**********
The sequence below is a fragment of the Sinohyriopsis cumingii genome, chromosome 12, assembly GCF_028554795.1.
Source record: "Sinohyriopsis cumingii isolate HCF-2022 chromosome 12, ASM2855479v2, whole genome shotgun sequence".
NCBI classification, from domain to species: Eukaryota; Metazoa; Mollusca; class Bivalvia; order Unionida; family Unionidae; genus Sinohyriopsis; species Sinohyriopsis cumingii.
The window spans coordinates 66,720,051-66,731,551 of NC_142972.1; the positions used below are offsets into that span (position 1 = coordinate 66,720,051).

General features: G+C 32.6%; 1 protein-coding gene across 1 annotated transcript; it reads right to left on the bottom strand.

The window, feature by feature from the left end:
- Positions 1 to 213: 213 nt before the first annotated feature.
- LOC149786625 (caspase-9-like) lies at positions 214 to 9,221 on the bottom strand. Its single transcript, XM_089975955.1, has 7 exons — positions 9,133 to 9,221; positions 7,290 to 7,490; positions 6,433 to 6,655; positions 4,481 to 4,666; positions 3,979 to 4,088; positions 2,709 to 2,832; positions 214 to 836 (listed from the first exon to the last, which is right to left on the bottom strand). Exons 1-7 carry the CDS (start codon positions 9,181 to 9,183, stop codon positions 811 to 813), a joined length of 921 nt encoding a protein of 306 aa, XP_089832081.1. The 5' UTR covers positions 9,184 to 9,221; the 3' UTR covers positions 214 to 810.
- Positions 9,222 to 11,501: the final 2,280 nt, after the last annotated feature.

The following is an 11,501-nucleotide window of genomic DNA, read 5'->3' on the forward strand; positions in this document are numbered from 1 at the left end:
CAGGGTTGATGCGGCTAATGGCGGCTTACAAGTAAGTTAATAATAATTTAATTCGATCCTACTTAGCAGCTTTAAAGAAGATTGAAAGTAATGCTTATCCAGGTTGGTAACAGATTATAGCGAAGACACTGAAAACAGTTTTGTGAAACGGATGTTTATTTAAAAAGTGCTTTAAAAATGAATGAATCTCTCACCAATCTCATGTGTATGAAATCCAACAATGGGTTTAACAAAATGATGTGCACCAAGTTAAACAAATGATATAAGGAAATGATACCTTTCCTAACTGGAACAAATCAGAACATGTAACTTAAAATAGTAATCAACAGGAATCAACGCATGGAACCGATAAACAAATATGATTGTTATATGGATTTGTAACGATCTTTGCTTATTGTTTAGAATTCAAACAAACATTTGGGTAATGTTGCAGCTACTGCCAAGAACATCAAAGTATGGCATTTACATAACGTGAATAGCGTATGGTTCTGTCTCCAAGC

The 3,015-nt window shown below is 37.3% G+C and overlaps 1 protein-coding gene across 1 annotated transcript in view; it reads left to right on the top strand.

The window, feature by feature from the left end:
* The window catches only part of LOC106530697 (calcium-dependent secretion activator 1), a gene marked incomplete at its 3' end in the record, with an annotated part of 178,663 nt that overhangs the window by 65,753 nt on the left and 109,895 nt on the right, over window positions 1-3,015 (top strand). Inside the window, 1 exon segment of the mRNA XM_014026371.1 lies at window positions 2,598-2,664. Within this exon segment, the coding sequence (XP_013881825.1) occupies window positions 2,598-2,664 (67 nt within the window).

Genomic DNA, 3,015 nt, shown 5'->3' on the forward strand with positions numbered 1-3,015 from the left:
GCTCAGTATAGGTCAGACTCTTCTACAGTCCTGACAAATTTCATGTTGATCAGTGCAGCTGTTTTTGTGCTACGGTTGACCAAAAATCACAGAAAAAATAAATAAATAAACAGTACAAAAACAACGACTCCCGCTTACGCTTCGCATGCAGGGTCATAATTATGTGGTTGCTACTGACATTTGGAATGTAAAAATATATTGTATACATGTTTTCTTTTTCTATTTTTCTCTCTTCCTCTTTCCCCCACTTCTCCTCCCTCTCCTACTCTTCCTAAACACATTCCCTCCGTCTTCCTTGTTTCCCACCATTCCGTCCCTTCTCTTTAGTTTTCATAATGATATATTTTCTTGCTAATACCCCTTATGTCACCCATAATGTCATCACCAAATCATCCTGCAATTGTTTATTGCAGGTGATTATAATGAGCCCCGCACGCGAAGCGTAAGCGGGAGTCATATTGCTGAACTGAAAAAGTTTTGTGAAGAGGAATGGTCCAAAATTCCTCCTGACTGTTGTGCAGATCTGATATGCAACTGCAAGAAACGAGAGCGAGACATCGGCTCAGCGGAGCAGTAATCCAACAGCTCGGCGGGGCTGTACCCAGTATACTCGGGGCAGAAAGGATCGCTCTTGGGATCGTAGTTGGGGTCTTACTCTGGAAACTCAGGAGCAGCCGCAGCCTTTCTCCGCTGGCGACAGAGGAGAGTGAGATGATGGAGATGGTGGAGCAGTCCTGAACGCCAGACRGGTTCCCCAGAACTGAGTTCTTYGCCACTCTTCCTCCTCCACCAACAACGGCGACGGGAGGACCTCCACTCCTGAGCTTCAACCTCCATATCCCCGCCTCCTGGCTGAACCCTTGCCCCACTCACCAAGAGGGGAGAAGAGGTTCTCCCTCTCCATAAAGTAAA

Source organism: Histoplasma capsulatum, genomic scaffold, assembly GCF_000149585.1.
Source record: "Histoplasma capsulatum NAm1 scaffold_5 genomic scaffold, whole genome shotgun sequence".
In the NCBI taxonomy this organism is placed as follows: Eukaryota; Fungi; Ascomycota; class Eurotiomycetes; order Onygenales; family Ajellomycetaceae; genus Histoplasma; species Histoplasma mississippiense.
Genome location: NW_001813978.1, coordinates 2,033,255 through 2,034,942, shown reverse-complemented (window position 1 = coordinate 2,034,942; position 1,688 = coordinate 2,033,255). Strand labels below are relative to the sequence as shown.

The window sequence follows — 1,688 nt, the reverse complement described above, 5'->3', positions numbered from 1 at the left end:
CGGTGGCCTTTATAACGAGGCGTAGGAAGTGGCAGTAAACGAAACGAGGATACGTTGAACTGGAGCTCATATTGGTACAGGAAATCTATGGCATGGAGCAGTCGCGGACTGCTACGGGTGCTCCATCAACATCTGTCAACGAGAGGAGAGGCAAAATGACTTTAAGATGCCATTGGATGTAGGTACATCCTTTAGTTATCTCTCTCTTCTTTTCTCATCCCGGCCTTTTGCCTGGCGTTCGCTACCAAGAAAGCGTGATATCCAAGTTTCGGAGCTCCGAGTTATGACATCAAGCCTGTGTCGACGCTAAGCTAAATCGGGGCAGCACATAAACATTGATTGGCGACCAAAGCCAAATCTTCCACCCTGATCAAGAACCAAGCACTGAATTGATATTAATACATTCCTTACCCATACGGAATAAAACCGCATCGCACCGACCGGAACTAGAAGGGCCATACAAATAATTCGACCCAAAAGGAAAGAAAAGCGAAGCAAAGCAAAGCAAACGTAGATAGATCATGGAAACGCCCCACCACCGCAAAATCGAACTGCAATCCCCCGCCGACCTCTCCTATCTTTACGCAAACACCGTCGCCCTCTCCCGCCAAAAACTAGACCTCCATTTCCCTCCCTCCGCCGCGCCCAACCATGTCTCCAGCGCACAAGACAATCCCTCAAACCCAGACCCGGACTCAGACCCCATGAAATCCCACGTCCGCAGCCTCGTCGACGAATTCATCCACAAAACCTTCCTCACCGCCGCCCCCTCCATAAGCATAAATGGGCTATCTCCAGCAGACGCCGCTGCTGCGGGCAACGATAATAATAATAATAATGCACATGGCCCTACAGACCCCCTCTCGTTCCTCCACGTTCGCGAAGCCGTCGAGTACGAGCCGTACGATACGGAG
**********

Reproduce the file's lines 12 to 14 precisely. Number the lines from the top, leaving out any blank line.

The 3,015-nt window shown below is 37.3% G+C and overlaps 1 protein-coding gene across 1 annotated transcript in view; it reads left to right on the top strand.

The window, feature by feature from the left end:
* The window catches only part of LOC106530697 (calcium-dependent secretion activator 1), a gene marked incomplete at its 3' end in the record, with an annotated part of 178,663 nt that overhangs the window by 65,753 nt on the left and 109,895 nt on the right, over window positions 1-3,015 (top strand). Inside the window, 1 exon segment of the mRNA XM_014026371.1 lies at window positions 2,598-2,664. Within this exon segment, the coding sequence (XP_013881825.1) occupies window positions 2,598-2,664 (67 nt within the window).